A counterintuitive chemical reaction to simplify the production of biologically important compounds

The reaction simplifies the production of pharmaceutically important molecules called lactones and other complex compounds.

Mathematician Dr Neena Gupta shines as the youngest Shanti Swarup Bhatnagar awardee

Read time: 4 mins
9 Dec 2019
Mathematician Dr Neena Gupta shines as the youngest Shanti Swarup Bhatnagar awardee

Dr Neena Gupta, Associate Professor at the Theoretical Statistics and Mathematics Unit of the Indian Statistical Institute (ISI), Kolkata, has been awarded the Shanti Swarup Bhatnagar Prize 2019, in the field of Mathematical Sciences. This prize, one of the most prestigious awards in the country for research in Science, honours scientists for significant and cumulative contribution to their area of research. Dr Gupta, the youngest person in Mathematical Sciences to receive this award till date, has been recognised for her contributions to affine algebraic geometry, especially in proposing a solution to the Zariski Cancellation Problem.

Elated about winning the award, Dr. Gupta attributes her success to her strong conceptual foundation and the guidance of her teachers.

"Behind a successful person, there are many people, not just one. You need support from the whole system. My parents were very keen on getting me higher education. My PhD supervisor, Prof Amartya Kumar Dutta, has been very encouraging. Also, I am fortunate to have a very supportive husband and in-laws," she shares in an interview with Research Matters.

Dr. Gupta's field of research is Commutative Algebra and Affine Algebraic Geometry. Commutative algebra, apart from being a  beautiful subject,  provides a base over which a vast body of pure mathematics develops, Algebraic Geometry being one of the primary ones.

A quick recap of high school geometry reminds us of polynomial equations which govern geometric shapes, like x2 + y2 = r2 for a circle or x2/a2 – y2/b2 = 1 for a hyperbola. But these shapes start getting complicated when the number of variables and the number and the degrees of the equations involved increase. Affine Algebraic Geometry, the research area of Dr. Gupta,  deals with the understanding of the properties of geometric objects that arise as solutions of systems of polynomial equations. Her natural strength being in Algebra, Dr. Gupta approaches these problems using algebraic methods.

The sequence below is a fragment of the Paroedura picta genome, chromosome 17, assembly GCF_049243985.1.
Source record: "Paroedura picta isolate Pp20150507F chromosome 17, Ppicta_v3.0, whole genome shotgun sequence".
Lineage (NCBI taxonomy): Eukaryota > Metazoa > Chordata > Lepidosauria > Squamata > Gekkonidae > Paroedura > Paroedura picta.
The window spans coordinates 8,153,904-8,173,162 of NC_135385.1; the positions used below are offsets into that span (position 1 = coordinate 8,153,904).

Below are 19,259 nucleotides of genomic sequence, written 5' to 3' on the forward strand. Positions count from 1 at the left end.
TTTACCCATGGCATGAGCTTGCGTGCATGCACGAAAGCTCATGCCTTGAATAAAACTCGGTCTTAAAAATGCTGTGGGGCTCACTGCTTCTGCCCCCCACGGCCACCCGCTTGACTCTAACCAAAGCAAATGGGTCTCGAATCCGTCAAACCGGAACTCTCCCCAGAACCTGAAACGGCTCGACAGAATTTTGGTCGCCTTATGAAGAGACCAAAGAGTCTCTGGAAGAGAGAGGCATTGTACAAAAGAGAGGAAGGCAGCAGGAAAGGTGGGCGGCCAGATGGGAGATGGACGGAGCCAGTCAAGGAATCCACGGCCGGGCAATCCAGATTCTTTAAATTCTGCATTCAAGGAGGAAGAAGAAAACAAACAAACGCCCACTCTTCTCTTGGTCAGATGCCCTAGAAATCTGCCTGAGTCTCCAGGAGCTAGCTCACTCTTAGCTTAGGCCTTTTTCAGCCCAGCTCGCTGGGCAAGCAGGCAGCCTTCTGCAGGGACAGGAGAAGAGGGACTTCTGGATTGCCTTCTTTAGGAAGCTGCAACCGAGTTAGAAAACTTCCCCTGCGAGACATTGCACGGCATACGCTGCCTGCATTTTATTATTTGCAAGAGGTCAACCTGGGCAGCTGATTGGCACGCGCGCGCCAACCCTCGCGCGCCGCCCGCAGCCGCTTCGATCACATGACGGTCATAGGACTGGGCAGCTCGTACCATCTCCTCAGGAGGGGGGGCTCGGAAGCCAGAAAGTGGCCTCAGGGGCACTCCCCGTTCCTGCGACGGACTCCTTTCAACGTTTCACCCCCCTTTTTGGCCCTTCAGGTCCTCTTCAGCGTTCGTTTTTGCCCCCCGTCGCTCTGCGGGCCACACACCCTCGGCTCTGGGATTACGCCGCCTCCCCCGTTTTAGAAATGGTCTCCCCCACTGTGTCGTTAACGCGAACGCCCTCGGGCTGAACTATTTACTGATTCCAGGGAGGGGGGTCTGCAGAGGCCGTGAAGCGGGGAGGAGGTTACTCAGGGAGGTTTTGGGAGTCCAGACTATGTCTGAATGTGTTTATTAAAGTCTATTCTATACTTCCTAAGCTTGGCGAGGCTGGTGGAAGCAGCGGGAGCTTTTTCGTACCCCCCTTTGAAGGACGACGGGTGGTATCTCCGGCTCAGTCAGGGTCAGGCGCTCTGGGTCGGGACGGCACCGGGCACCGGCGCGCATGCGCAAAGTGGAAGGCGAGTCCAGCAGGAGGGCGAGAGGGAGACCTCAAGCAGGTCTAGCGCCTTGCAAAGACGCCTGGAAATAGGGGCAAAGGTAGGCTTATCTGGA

In the last few years, Dr Gupta has provided solutions to two open problems, one of which was posed by Oscar Zariski (1899-1986), one of the founders of modern Algebraic Geometry. She describes these open mathematical conjectures as problems which can be easily explained to mathematicians but are very difficult to solve. The 'Zariski Cancellation Problem' has intrigued mathematicians around the globe, since a version of it was proposed by O. Zariski in 1949.

“The cancellation problem asks that if you have cylinders over two geometric structures, and they have similar forms, can one conclude that the original base structures have similar forms?" explains Dr Gupta.

Another problem solved by Dr. Gupta was posed by Masayoshi Miyanishi, who is now revered as a father figure among the present affine algebraic geometers.

During the later half of the 20th century and early 21st century, eminent mathematicians have tried to work out a solution for the Zariski Cancellation Problem. This particular problem had remained open for about 70 years, before Dr. Gupta finally provided a complete solution to it in positive characteristic, in 2014.

"I knew this problem right from my PhD days, but I never  imagined that I will be able to solve it," she says, pleasantly surprised. The solutions provided by Dr Gupta have given both insights and inspiration to young researchers as they can initiate research into other associated conjectures, which remain open.

Till 2019, there have been 547 Bhatnagar awardees, out of which, only 17 are women.  "There needs to be social awareness so that people start sending their girl child for higher education," she says in response to the  question about gender disparity in the scientific community.

The thrill of solving problems, based on mathematical theories, is her greatest motivation. Ground-breaking results do not come overnight and are a result of patience, perseverance and continuity of efforts put into scientific research.

"Maths is for somebody who can solve the problems on their own. The pleasure which I get in solving problems in mathematics is much more than any award," signs off Dr Gupta.